This is a second post in a series. Read about A New Zealand Prayer Book He Karakia Mihinare o Aotearoa (2020) first.
In the Constitution of the Anglican Church in Aotearoa, New Zealand and Polynesia, there is a very significant place held by what is called “A New Zealand Prayer Book – He Karakia Mihinare o Aotearoa”:
This Church holds and maintains the Doctrine and Sacraments of Christ as the Lord has commanded in Holy Scripture and as explained in…The Constitution/ Te Pouhere Part B1
A New Zealand Prayer Book – He Karakia Mihinare o Aotearoa.
You would think that, “what does A New Zealand Prayer Book – He Karakia Mihinare o Aotearoa here refer to?” would be straight forward to answer. It isn’t!!!
Some might think it refers to the 1989 bound A New Zealand Prayer Book – He Karakia Mihinare o Aotearoa. Others, to the latest authorised bound A New Zealand Prayer Book – He Karakia Mihinare o Aotearoa (ie, the 2005 edition). Yet others see this term as referring to all worship formularies alternative to the Book of Common Prayer (whether bound physically in a book or not).
Whatever might be the case – it is NOT the 2020 book just published with the title A New Zealand Prayer Book – He Karakia Mihinare o Aotearoa!
This information is hidden in plain sight in the Foreword by The Ven. Carole Hughes, Chair of the Common Life Liturgical Commission. She lists off new formularies (binding agreements following a complex process which I will outline in a moment) and then indicates that there is more to this 2020 book than these agreed formularies:
In addition to new formularies, this edition includes the 2010 Schema, updated in 2019 for this publication, of sentences, collects and readings, along with approved Te Reo translations. Also included are new Fijian, Tongan, Samoan, and Hindi approved translations of some of the Eucharistic Liturgies.Foreword ix
One needs to be clear what a formulary is. A formulary is binding on the church in both practice and doctrine. To make or change a formulary requires the complex process of being passed by General Synod Te Hinota Whanui (GSTHW), then passed by a majority of diocesan synods and hui amorangi, then passed by a two-thirds majority in all Houses at GSTHW, after which there is a year for anyone to make any further appeals.
It is clear that the services bound into the 1989 A New Zealand Prayer Book – He Karakia Mihinare o Aotearoa were formularies, they were binding on the Church, and our worship was to conform to what we had agreed to.
This is NOT the case with this 2020 book with the same title, A New Zealand Prayer Book – He Karakia Mihinare o Aotearoa. Many of the resources in this 2020 book are not formularies.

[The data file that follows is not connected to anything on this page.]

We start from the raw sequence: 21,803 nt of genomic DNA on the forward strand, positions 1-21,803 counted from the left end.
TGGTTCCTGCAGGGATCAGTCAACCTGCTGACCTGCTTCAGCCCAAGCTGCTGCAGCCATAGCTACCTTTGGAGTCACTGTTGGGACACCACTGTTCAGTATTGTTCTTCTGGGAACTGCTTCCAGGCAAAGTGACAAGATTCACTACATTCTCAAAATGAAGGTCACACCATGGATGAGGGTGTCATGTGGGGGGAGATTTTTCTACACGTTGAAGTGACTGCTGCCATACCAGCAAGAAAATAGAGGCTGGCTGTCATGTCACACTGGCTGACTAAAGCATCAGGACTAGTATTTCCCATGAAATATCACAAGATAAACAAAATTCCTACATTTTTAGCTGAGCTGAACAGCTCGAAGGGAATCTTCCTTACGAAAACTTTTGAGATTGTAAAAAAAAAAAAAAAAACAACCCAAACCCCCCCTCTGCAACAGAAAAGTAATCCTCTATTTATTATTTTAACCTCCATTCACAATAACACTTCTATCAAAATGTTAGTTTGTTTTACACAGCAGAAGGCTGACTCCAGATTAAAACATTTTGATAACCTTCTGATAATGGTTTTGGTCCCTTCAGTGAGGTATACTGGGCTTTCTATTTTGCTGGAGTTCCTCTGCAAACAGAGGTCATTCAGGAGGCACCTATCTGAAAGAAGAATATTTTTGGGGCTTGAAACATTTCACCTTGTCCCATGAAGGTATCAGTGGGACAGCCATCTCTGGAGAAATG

The Foreword, quoted above, mentions a “2010 Schema”. According to the Appendix Title D (dated 2018) “A Schema for Sentences. Collects, and Readings” was “received” by GSTHW in 2010. [I cannot see this in the Minutes of the 2010 GSTWH, but that makes no difference to my point.] “Received” has no canonical status, and certainly is not a formulary. Furthermore, the Foreword goes on to say this Schema, which the Foreword itself keeps distinct from “new formularies”, was “updated in 2019 for this publication”. I do not know what that means – there was no meeting of GSTHW in 2019. Using the passive tense, the Foreword gives us no idea who updated it.
The Schema is a rearrangement and combination of formularies.
Clearly, rearranging elements of formularies does not give us a (new) formulary. Say we rearrange the paragraphs of the Eucharistic Prayer – what results is not even allowable, let alone a (new) formulary. I sought a different sequence in our rite of baptism from the main text version where we pour water over someone after which we check if people believe anything. In order to have the order profession of faith preceding baptism, I had to get a motion passed at General Synod Te Hinota Whanui (GSTHW) which initiated the “twice round” process of GSTHW, diocesan synods and hui amorangi, back to GSTHW and then wait a year. This is now part of the baptism formulary: Option D page 397.
Similarly, combining elements of formularies does not give us a (new) formulary.
The Foreword continues that there are approved translations into Māori, Hindi, Samoan, Tongan, and Fijian. A translation is “approved” in accordance with Title G Canon X of Translations of Services.
To be clear, a translation of a formulary may be published and used BUT such a translation is NOT a formulary. You can translate, publish, and use to your hearts content into any language not mentioned in clauses 2-4 which restricts this in the case of languages of the South Pacific. I can translate into Dutch for a visiting group of Old Catholics or into Spanish for a celebration of Camino pilgrims (and publish and use these) but these translations are not formularies.
For the avoidance of any doubt: I am absolutely delighted to see liturgical resources in Māori, Hindi, Samoan, Tongan, and Fijian. This post is simply highlighting that this 2020 book titled A New Zealand Prayer Book – He Karakia Mihinare o Aotearoa is not a binding together of formularies and hence has a different status to the 1989 book which happens to have the same name.
Our Church has now increased the confusion as to exactly what it is that our Constitution is referring to when it talks about “A New Zealand Prayer Book – He Karakia Mihinare o Aotearoa”. Yet again I repeat: our Church seriously needs a comprehensive review after which it is clear what is required, what is allowed, and what is forbidden.